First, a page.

CINCINNATI ENQUIRER’S HEROIN BEAT
University of Dayton
Heroin-related overdose deaths have more than quadrupled since 2010, with nearly 13,000 people dying nationwide in 2015 alone. Some of the greatest increases have occurred in women, the privately insured, and people with higher incomes—demographic groups with historically low rates of heroin use (Centers for Disease Control and Prevention 2017). In response, the CDC added overdose prevention to its list of top public health challenges, and President Donald Trump created the Commission on Combating Drug Addiction and the Opioid Crisis to study “ways to combat and treat the scourge of drug abuse, addiction and the opioid crisis” (The White House 2017). This designation focused on raising national awareness about the severity of the problem but stopped short of providing additional funding for treatment and research about the opioid crisis.
News media also have responded with new initiatives. Specifically, the Cincinnati Enquirer, a daily newspaper covering Cincinnati and its Northern Kentucky suburbs, established the nation’s first heroin beat in January 2016. While the heroin and opioid epidemic is a national problem, Ohio—and, more specifically, Southwestern Ohio—is considered its epicenter. Heroin is thought to be the most accessible drug in Ohio (Ohio State Bar Association 2017), which leads the nation in both opioid and heroin overdose deaths (Kaiser Family Foundation 2014).
Terry DeMio, the Enquirer reporter who heads the heroin beat, said in an interview with the author that the Enquirer really is just responding to the community’s need for information:
There’s a recognition that, not only is this a crisis, it’s a crisis that, even now, is not well understood. I have easily more than 100 and probably well over 100 individuals talking to me, reading my work, people 306who have families who are addicted or people who are in recovery. In Northern Kentucky, which is where I started, one in three people knows someone addicted to heroin. So, these are our neighbors, and we want to be responsive to our community’s needs.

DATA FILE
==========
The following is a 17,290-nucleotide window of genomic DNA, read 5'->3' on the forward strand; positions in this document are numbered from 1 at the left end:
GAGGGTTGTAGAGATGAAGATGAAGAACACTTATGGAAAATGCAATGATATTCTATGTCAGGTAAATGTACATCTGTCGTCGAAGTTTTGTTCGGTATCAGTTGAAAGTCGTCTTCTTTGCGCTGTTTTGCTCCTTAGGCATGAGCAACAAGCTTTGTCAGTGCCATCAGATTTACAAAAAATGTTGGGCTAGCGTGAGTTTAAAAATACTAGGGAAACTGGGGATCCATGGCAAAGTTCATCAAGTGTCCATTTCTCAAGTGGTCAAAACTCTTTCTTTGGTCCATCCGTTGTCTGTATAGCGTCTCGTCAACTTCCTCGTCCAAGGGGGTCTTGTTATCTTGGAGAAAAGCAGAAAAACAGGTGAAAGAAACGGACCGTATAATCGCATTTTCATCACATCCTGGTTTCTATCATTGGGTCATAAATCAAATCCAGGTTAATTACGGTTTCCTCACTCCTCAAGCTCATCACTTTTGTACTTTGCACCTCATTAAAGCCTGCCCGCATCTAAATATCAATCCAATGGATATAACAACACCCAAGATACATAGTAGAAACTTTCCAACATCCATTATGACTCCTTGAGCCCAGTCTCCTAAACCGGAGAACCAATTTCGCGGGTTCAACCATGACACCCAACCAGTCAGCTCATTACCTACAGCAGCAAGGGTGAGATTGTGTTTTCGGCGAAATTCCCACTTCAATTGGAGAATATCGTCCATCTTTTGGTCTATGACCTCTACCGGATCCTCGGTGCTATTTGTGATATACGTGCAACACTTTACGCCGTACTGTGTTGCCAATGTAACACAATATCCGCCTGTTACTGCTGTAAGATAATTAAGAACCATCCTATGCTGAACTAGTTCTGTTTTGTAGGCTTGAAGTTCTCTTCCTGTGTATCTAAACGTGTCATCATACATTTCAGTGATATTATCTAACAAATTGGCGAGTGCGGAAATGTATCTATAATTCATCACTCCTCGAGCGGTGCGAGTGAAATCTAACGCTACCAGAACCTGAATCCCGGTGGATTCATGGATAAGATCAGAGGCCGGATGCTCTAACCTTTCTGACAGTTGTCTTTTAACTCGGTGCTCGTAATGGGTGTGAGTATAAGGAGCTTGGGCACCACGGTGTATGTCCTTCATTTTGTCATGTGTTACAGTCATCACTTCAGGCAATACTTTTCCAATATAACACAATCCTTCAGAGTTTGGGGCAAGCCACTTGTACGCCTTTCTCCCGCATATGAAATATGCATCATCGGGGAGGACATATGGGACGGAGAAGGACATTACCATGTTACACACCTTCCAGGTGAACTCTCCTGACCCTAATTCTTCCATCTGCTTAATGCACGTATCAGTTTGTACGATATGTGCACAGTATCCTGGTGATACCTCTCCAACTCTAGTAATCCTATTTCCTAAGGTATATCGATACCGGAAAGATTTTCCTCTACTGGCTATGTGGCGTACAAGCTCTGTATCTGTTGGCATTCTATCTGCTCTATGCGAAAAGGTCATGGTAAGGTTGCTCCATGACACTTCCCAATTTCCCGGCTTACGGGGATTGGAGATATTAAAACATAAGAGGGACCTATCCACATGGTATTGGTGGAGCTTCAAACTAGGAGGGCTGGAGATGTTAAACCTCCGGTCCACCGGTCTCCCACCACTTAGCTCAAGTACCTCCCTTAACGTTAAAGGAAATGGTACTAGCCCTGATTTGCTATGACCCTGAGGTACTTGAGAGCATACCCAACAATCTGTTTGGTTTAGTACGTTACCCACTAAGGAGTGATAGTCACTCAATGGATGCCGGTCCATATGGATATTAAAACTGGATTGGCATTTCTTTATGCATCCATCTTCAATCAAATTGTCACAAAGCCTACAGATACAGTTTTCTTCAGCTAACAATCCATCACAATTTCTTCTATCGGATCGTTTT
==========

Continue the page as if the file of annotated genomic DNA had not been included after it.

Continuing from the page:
DeMio covers the heroin and opioid epidemic from a public health angle, not as a crime beat. She often discusses issues such as the need for first responders to carry naloxone, a drug that can block an opioid overdose; medication-assisted instead of abstinence-based treatment; and needle exchanges to help prevent HIV and Hepatitis C in both addicts and non-addicts who can accidentally step on improperly discarded needles. DeMio wants her reporting to help provide solutions to a community that is facing a public health crisis:
I think the urgency is pretty obvious as far as the fact that this is a public health crisis. I mean, we want to stop the dying and then turn it around. That’s my primary focus, which is a public health issue.
In DeMio’s coverage, she routinely talks to a wide variety of sources, including addicts and their families, doctors and healthcare experts, police officers, and local and state government officials. She said the key to doing this kind of beat is credibility and trust:
They have to trust you and understand that you care. I think through the work of doing this it shows that we as a newspaper care and that I personally care. I report objectively by, just like any reporter, introducing both sides, being fact based, telling a story which shows the compassion and hopefully gives people clarity about what this really is like for someone to go through. But I don’t hesitate to provide resources to people.
The Enquirer coverage gained widespread national attention when it published “Seven days of heroin: This is what an epidemic looks like” on Sept. 10, 2017. The 20-page special section, which was supplemented with additional online content, included contributions from more than 60 reporters, photographers, and videographers from the Enquirer and colleagues from 10 other news sites affiliated with the Media Network of Central Ohio. (Versions of “Seven days of heroin” appeared in those newspapers as well.) The special section focused on one week in July, a week that included 18 deaths, at least 180 overdoses, more than 200 heroin users in jail, and 15 babies born with heroin-related medical problems. The full story can be found at https://www.cincinnati.com/pages/interactives/seven-days-of-heroin-epidemic-cincinnati/.